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Pfleger, Holmes say fine parents for children’s bad behavior

Photo caption: Scenes from the Saturday, April 15, “Teen Takeover” of downtown Chicago where 15 people were
arrested including nine adults.

Activist Andrew Holmes is agreeing with Father Michael Pfleger who said parents should be fined for the misbehavior of their children, like the 15 arrested over the weekend for dancing on cars, fighting and disrupting traffic in the Loop where two youth were shot.

Holmes, a community activist/crisis responder, also wants to expand his current 6,200 distribution of free gun locks he’s given out due to the increase in the number of young children dying after stumbling across unlocked and loaded guns in their homes.

Battling with two major social problems, gun violence and uncontrolled youth, Holmes sided with Pfleger who Sunday, April 16, said the actions of the teenage mob that gathered around State and Madison last Saturday was unacceptable.

And at some point, Pfleger said parents must be held accountable for the actions of their wayward children. “They should be fined,” Pfleger told his congregation. “They must be held accountable for the actions of their children.”

Pfleger was upset that during the melee, two teenage boys, 16 and 17 were shot. Both are in fair condition. Fifteen people were arrested, nine adults and six children. “Parents must get ahold of their children,” Pfleger said, saddened over the shooting of the two teenage boys.

Mayor Lightfoot called the teens’ actions “reckless, disrespectful and unlawful behavior.”

In a statement, she said, “As I have said before, we as a city cannot and will not allow any of our public spaces to become a platform for criminal conduct.”

She too called on parents to be held accountable for their children’s actions. “Most importantly, parents and guardians must know where their children are and be responsible for their actions. Instilling the values of respect for people and property must begin at home,” the mayor said.

Mayor-elect Brandon Johnson responded in a statement on social media. “In no way do I condone the destructive activity we saw in the Loop and lakefront this weekend. However, it is not constructive to demonize youth who have otherwise been starved of opportunities in their own communities.”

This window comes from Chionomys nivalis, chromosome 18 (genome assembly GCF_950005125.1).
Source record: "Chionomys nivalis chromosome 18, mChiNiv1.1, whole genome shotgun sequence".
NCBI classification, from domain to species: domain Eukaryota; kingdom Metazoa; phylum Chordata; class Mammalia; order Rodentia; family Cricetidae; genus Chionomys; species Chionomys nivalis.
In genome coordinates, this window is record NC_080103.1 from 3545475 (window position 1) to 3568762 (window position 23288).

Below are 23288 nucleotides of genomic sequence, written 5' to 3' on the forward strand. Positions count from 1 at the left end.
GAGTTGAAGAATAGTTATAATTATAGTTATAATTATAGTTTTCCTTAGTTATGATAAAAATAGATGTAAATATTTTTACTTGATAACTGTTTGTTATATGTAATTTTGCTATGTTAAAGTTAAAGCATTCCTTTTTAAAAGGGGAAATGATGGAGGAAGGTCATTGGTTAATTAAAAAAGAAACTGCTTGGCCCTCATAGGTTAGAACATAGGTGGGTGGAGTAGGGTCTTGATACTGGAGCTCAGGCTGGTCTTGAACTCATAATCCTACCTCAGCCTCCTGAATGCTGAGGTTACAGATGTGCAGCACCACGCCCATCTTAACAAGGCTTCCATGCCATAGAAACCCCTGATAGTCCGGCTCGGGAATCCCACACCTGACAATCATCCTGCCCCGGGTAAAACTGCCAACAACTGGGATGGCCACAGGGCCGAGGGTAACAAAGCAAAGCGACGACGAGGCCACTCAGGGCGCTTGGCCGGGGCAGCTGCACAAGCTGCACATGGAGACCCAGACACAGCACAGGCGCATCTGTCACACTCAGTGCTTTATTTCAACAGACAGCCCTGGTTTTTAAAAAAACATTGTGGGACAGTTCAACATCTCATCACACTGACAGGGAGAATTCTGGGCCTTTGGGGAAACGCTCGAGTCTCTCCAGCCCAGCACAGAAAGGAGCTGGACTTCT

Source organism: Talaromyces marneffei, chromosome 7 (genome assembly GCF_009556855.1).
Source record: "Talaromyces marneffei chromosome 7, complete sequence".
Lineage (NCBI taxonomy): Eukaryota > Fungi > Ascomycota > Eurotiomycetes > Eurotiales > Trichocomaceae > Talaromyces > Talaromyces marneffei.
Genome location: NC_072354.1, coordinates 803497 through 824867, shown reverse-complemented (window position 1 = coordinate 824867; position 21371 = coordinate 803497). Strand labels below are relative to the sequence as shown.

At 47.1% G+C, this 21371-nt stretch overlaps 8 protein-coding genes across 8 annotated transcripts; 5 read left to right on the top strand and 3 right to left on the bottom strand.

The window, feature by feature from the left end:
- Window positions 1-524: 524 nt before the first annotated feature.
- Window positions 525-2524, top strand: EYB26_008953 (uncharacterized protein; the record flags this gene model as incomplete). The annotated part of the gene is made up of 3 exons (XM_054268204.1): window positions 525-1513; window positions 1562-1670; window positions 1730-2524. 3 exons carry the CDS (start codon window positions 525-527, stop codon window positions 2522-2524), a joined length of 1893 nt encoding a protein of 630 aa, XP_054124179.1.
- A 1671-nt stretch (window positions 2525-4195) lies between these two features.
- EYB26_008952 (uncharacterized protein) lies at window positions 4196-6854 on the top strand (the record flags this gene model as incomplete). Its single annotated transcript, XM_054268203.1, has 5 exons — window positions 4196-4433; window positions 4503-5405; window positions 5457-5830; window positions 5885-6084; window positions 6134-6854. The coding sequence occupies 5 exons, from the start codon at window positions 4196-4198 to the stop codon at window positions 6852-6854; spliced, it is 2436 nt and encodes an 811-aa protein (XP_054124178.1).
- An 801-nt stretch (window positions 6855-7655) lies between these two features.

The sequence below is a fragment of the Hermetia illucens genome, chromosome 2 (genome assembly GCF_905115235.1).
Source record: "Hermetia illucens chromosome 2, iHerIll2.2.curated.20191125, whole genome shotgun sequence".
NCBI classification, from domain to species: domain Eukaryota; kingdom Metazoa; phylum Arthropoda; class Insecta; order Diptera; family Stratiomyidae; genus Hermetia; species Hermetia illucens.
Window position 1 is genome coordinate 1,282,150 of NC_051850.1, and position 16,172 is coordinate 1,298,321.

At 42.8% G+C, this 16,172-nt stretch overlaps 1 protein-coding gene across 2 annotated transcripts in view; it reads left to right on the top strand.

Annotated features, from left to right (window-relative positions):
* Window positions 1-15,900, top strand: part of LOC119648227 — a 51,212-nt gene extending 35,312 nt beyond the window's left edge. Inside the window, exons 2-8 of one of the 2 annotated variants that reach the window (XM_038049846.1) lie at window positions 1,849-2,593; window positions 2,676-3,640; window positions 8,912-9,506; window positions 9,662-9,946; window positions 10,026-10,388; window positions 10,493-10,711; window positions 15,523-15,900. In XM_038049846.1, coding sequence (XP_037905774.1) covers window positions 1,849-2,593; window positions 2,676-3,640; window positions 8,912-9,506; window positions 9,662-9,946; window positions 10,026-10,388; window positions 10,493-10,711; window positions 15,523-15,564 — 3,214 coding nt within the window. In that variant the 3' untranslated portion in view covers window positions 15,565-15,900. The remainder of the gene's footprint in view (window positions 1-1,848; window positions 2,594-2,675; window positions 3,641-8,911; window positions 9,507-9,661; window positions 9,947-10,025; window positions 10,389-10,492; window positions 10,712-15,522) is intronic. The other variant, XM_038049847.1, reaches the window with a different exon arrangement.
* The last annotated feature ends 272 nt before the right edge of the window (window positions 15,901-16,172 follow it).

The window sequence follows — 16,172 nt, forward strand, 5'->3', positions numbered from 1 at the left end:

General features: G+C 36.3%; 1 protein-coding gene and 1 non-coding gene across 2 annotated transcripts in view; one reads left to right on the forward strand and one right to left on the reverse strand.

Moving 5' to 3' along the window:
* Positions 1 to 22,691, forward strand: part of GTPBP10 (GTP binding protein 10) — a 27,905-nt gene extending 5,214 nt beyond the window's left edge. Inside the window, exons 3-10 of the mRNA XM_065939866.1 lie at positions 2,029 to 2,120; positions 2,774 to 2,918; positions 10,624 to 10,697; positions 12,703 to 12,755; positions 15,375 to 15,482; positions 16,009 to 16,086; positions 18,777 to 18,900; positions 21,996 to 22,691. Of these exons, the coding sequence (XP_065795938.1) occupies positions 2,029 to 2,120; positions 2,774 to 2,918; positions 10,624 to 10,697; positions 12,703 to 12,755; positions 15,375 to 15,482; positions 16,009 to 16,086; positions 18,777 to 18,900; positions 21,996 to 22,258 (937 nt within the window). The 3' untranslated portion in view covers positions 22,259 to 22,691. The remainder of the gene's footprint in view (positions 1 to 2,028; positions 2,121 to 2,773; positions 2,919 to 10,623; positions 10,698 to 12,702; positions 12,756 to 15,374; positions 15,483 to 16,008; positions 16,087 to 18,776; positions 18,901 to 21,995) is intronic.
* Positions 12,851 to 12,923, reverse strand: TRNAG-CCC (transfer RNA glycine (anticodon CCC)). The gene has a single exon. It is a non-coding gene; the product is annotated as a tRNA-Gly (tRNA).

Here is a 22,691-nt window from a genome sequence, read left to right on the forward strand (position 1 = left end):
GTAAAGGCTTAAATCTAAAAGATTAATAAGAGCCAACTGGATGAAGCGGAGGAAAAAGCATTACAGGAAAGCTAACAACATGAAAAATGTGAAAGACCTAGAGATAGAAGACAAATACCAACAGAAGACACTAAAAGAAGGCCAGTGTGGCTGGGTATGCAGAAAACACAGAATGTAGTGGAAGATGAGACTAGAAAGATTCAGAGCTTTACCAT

The Chicago Police Department released its safety program. “The Chicago Police Department’s top priority is the safety and well-being of our residents and visitors, including our city’s youth.

“The reckless, disruptive and violent behavior that was seen downtown this past weekend will not be tolerated. We encourage our young people to be safe and responsible as they enjoy their weekends, but anyone engaged in criminal activity will be arrested and held accountable.

“We actively and continuously review open source social media and additional resources will be available to protect those who are visiting, living or working in the areas of large gatherings. Resources include an increased police and command staff presence at these gatherings citywide. Our Strategic Decision Support Centers (SDSCs) will also be monitoring all activity and police cameras to assist in the proactive reallocation of resources when necessary.

“Additional security measures such as bag checks at beach entry points and the curfew for minors at Millennium Park will also be in place. CPD is also working closely with youth and outreach workers for when these gatherings occur.”

Also chiming in was Michael Edwards, president and CEO of Chicago’s Loop Alliance, representing downtown businesses. He released a statement saying, “We are saddened by the events that occurred in the Loop (Saturday) evening,” and “we are prepared to work with all relevant partners and parties in response to when these trends are detected.”

Still, if there will be peace in the streets this summer, Holmes agreed with Pfleger on parental responsibility for their own children.

“Parents should be fined because they are responsible for their children’s actions, but at the same time, if they look in the mirror, they are much smarter than that. Don’t damage your life by doing something like making a bad decision because it can follow you for the rest of your life.”

By law, Holmes said parents are responsible for the upbringing of their children. “In Michigan, they go after the parents when their children violate the law.”

However, in all 50 states, parents are responsible for all malicious or willful property damage done by their children. It’s called civil parental liability because it’s non-criminal. The parent is obligated only to financially compensate the party harmed by his or her child’s actions. Holmes said this should be activated here in Chicago, too.

Holmes said young people need guidance and mentorship. “I hate to see them get arrested and end up having a police record that will stop them from enhancing the quality of their lives.”

On the flip side of street violence, especially gun violence, Holmes is focusing on expanding his distribution of the 6,200 gun locks he has already given out, to even more parents to prevent children from stumbling upon loaded and unlocked weapons in their homes.

According to an article by Nationwide Childrens’ Hospital, millions of children are exposed to guns that are not properly stored leading to thousands of deaths and injuries each year. Officials say while the number of households with guns is declining, there are still about 300 million guns in the United States. Each year, nearly 1,300 children die from gun violence and many more are seriously injured.

“This is why I want to expand our “Lock It Down” gun lock program,” Holmes said. “We are trying to save the children. This is not just a local problem. It’s a national one, too.”

To get a free gun lock, Holmes said to call 773.407.9460.

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